There is no doubt that JavaScript has become increasingly used by ISVs and therefore valued.. First it is a fairly simple language to pickup with its Java-like syntax, operators, and flow of control. But its dynamic, nearly typeless variables; easy array definitions and processing; plus robust but very approachable object model make it very easy to program and develop in. ECMA estimates that 70% of all browser pages incorporate some ECMAScript-compaible code. As well Mozilla/Netscape make available two open source versions (C++ and Java) of JavaScript for free download.

Microsoft's variant, JScript, has been updated to be a full .NET enabled programming language. In this context JScript gains the benefit of dynamically compiled execution which can be important for large-scale applications. Also given that VB.NET has moved so close to C# in design and complexity, Microsoft needs a simple, easy to use yet OO-capable language to fill in the complexity gap in its .NET language offerings. And JScript has not just client-side but also server-side capabilities. Finally, JScript is the model for Microsoft's WSH - Windows Scripting Host batch control language.

And Microsoft is not alone - Macromedia has heavily invested in JavaScript. It uses JavaScript as the macro command language for many of its applications and its ActionScript command language for Flash adheres to ECMAScript edition 2 (the current standard is edition 3). the recently released Flash Mx 2004 with its ActionScript 2 adheres fairly closely to ECMAScript 4/JavaScript 2

In a similar fashion, Adobe uses JavaScript for macros in its GoLive web development tool and ActionScript in its LiveMotion animation tool. And since freely downloadable JavaScript engines are available JavaScript has been adopted by nearly a dozen independent software vendors. For example, Mozilla uses JavaScript 1.5 in helping to implement its browser. javaScript 1.5 folows 1.4 in beefing up error and exception capture/trapping along with minor enhamvement like getters/setters, const keyword, and number formatting. Netscape's Waldemar Horwat summarizes JavaScript 2/ECMAScript 4 by telling us what itis NOT to be used for:
-High-performance applications
-General language
-Language for writing huge programs
-Stripped-down version of existing language
In fact, the designers of JavaScript 2.0 see it as a glue language with strong capability to run cross platform and support/integrate with a wide range of programming and scripting languages. To that end, JavaScript which is nearlytypeless has had to recognize the common programming language types like inger, float, byte, boolean, double, etc. A strict mode option switch forces JavaScript 2 programs to enforce strict variable definitions, namespace observation, and function reference compatibility. Finally JavaScript 2 adopts a modern OO defintion of classes and namespaces - which considerably changes object declarations versus JavaScript 1.5 but on the other hand considerably simplifies class declarations and brings them in line with Java, C++ and other OO languages. In short, JavaScript 2.0 is a tune-up and simplifying of coding semantics to help developers program more effectively in the language. Macromedia seems to agree - keying its ActionScript 2 language to follow the JavaScript 2.0 recommendation.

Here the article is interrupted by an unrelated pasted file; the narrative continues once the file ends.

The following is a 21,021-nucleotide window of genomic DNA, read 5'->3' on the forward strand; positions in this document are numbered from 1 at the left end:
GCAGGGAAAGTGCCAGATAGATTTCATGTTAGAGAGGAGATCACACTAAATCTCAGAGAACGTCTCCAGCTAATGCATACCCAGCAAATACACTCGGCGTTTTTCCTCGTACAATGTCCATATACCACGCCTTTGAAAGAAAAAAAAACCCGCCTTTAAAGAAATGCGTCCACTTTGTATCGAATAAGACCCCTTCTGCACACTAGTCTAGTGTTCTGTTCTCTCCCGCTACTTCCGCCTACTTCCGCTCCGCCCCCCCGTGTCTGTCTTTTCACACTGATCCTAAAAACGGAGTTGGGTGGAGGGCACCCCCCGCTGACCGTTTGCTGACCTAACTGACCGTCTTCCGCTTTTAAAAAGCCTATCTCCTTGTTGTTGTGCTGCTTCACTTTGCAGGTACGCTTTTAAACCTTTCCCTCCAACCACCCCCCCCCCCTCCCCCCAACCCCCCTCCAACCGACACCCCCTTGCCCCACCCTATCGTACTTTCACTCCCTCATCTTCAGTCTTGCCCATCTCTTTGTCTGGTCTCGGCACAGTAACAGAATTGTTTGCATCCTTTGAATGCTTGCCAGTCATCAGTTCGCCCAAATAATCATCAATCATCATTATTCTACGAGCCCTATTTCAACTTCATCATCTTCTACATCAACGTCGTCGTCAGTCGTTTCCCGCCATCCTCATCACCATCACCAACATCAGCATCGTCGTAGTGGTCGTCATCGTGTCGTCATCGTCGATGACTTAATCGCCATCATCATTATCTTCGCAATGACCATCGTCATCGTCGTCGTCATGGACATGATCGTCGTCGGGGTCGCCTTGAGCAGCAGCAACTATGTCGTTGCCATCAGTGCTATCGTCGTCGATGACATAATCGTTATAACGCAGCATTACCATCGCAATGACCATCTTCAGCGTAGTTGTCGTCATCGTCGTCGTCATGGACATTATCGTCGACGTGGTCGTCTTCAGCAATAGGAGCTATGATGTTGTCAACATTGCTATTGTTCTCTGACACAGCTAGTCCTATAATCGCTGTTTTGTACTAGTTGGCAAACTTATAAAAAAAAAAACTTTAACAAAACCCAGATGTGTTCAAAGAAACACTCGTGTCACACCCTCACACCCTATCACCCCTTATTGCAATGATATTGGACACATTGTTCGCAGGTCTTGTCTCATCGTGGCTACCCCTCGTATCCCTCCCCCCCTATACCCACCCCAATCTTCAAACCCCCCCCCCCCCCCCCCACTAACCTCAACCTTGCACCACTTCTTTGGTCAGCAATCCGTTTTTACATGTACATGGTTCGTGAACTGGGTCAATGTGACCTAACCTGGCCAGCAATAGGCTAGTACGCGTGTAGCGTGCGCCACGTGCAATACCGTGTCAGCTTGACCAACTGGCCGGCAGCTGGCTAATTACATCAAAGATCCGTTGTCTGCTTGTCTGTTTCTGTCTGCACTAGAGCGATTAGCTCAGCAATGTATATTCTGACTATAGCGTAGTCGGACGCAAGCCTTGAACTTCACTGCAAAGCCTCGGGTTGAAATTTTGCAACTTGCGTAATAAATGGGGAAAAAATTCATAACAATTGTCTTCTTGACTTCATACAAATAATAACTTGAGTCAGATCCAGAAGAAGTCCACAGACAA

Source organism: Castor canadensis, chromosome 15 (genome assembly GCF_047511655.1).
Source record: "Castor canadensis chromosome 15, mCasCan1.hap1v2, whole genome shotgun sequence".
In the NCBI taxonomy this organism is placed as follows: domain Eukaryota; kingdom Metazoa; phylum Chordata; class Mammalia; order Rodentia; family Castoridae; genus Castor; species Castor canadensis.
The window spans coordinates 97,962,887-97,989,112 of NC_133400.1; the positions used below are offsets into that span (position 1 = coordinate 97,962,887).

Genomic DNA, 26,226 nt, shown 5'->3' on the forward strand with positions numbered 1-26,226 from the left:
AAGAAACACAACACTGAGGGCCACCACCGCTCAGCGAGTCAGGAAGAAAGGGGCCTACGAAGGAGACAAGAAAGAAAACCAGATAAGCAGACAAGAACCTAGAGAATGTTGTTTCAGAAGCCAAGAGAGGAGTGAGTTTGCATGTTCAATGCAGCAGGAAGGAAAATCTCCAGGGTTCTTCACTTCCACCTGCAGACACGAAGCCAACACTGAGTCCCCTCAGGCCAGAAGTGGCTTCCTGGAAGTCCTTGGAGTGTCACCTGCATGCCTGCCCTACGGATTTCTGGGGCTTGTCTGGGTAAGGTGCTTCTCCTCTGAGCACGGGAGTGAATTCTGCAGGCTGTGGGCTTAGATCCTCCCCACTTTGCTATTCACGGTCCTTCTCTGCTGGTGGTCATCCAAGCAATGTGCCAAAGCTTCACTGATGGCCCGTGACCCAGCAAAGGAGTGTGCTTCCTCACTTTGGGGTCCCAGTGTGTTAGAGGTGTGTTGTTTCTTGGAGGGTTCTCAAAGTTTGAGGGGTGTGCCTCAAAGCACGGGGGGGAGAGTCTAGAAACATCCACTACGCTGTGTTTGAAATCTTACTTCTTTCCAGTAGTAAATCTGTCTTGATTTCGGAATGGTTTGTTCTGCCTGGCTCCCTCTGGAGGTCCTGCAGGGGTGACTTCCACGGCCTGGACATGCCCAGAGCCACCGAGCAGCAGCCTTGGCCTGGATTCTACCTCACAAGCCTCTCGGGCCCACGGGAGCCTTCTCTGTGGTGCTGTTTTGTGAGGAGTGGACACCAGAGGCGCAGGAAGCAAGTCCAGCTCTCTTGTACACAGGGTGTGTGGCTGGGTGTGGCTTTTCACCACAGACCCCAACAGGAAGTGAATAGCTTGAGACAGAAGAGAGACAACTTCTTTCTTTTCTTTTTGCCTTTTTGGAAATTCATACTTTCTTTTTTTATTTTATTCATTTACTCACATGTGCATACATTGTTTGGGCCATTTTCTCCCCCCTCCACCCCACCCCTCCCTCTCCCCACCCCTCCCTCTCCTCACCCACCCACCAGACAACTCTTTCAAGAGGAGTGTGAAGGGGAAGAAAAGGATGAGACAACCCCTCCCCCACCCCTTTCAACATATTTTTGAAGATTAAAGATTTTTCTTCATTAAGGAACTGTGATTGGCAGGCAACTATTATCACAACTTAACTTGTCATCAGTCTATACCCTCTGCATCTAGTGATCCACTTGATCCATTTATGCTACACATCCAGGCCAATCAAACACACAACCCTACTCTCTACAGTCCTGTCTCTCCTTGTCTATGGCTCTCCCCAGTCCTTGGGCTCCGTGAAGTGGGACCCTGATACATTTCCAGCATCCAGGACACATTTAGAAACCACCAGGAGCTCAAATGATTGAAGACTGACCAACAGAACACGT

So JavaScript prospers despite the wounds from browser wars. For example, BEA's E4X proposal to extend the syntax of JavaScript in Mid March of 2003 garnered praise from Microsoft, Mozilla and RIM. It changes the syntax of the language by adding a new construct to the for loop - for( var atom in srcDoc..Atom) //Loops through each Atom tag in the source XML - changes the internal syntax of JavaScript. The result certainly simplifies XML as the demo linked to above readily shows. This puts JavaScript back on par with Perl and PHP which have nifty foreach command syntax which is very useful in processing associative arrays and XML tags. But curiously, there was no comment on this proposal by key JavaScript players like Netscape, Macromedia nor Adobe. So like the atomic particles whizzing by in the nearby CERN bubble chambers, ECMA officials are hard pressed to explain the reaction or even prognosticate on how the E4X extension will proceed. Perhaps, this is an example of how hard it is to draw sweet water from a browser-war poisoned well. At the very least it casts light on the delicate process of arriving at good, open standards.